ded as a convent in the early 16th cen- 
tury. Novodevichy was partly modeled 
on the Kremlin, and its fortified walls, 
crenellated towers and gold cupolas 
lend it an exotic look — spiritual and 
menacing at the same time. 

The grounds include a cemetery 
where many famous Russians are bur- 
ied. The graves of Chekhov, the w riter 
Mikhail Bulgakov. Stalin's unfonunate 
second wife Nadezhda Alliluyeva, and 
Nikita Khrushchev — who was re- 
moved in a coup and denied a burial on 
Red Square — can be visited. 

But the park, which curves pleasantly 
around a large green pond, is d haven 
from history, a place where generations 
of ordinary 7 Russians have spent their 
Sundays walking their dogs or playing 
with their children. Foreign correspon- 
dents would sometimes meet dissidents 
there, hoping that the trees were not 
bugged. Now, the paths have been taken 
over by joggers and men sipping their 
vodka in the fresh air. 


W "'V ■ 

.u— J 


M' I — . i Gi-Mv — M,... MTh: I^Tiec 

The Cathedral of Christ the Savior. demolished under Stalin, is rising again as Moscow undergoes [ace-lift. 

Painting the Town, Well, Not Red 


Bv Marina Lakhman 

vn r n-t i i, i- 


O* Kinuteki't fiT The Nr* YuffcTm 


The ornate GUM department store getting an anniversary touch-up. 


A S for getting around town, many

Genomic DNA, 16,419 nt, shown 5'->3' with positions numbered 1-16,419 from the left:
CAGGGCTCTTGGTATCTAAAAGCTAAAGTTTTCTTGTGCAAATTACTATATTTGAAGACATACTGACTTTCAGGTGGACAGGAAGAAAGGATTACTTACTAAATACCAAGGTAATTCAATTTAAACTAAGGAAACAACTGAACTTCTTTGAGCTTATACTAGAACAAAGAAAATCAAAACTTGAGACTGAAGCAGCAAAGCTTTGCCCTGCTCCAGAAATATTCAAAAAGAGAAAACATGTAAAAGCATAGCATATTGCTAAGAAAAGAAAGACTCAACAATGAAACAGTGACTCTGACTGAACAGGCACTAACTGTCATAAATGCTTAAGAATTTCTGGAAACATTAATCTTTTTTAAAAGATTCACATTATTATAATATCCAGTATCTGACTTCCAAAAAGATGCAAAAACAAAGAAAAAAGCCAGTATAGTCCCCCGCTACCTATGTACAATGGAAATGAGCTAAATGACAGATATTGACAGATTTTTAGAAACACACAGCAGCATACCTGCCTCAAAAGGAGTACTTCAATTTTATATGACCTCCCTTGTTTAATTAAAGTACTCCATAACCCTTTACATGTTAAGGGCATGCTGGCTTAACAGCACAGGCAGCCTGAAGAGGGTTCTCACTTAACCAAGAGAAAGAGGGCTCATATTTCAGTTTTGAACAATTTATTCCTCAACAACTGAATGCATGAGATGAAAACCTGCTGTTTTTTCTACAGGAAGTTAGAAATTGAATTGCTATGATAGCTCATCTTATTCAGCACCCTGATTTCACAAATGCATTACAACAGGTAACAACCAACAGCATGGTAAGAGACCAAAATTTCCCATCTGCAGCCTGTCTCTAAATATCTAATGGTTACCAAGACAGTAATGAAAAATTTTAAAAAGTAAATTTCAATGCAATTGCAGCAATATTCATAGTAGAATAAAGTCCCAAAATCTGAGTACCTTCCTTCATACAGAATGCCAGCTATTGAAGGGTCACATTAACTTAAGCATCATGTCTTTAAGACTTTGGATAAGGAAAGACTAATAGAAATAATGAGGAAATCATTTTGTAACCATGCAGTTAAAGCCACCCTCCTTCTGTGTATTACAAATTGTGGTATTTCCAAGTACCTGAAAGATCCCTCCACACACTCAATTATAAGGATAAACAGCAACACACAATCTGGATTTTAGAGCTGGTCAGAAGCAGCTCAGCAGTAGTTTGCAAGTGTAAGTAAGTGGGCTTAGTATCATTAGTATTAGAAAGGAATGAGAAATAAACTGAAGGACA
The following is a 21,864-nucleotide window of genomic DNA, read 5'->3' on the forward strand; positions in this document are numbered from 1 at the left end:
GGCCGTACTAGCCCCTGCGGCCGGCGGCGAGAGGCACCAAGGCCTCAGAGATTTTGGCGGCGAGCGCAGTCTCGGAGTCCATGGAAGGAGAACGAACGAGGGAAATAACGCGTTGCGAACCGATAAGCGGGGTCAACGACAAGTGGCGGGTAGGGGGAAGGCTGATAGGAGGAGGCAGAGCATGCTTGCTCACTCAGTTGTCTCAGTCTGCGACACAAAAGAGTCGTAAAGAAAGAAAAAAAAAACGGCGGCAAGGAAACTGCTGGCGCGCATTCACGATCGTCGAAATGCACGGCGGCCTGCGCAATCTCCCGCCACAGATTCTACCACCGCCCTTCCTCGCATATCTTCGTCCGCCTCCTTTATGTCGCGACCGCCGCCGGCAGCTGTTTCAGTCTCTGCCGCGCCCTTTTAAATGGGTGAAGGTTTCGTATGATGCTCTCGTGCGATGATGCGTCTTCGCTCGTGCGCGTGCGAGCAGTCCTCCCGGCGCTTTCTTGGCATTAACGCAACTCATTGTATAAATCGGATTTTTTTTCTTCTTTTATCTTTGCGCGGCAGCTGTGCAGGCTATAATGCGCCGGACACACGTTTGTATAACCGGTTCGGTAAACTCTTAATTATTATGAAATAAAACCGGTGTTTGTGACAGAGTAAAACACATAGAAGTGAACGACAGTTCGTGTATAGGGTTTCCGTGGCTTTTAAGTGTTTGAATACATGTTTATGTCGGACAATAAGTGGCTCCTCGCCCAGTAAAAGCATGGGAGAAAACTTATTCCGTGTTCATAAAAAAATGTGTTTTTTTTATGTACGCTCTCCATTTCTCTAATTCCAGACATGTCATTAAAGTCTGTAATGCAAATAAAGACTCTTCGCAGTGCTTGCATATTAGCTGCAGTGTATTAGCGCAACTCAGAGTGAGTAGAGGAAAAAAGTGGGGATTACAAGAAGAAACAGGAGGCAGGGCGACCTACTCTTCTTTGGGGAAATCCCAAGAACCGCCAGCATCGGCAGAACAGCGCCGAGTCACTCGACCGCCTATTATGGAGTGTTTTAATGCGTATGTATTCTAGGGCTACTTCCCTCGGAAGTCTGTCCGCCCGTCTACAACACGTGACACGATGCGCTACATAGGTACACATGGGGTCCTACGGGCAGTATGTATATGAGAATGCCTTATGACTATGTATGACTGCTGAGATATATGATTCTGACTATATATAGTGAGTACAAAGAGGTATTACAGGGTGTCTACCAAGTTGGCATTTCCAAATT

of Moscow's grandiose metro 
stations are as awe-inspiring now 
as when they were built in the '30s. The 
Mayakovskaya station, with soaring 
marble pillars and arches and stained 
glass ceilings, looks like a palace. 
Ploshchad Revolyutsii (Revolution 
Square 1 , opened in 1938, is equally grand 
and lined w'ith marble nicnes bearing 
bronze statues representing the heroes of 
die New Socialist Order — soldiere. ath- 
letes, factory workers and fanners. 

Heroes of the New Capitalist Order 
can be seen in the flesh at any of Mos- 
cow’s 70 casinos, where businessmen, 
mobsters, models and scantily clad 
ladies of the night gather around roulette 
wheels and blackjack tables, reveling in 
Russia's new lawlessness. Casinos and 
nightclubs are not highlighted as pan of 
the official anniversary, but that is 
where much of the money that helped 
transform Moscow into a modem 2uth- 
cenruiy city gets thrown around. 


M OSCOW — Awake after a 
deep Soviet slumber, with 
renew ed appreciation of its 
spiritual history and com- 
mercial promise. Moscow will try to show 
itself off next month as it has never been 
seen before: as a modem European city. 

The Russian capital is marking the 
850th anniversary of its founding w :th a 
celebration $ept."5 to 7 that v. ill "include 
a concert by Luciano Pavarotti in Red 
Square, an "outdoor multimedia extra- 
vaganza by the French performer-com- 
poser Jean-Miche! Jarre, a commis- 
sioned work by the Bolshoi Ballet and a 
parade along freshly paved streets. 

The celebration, u iih the theme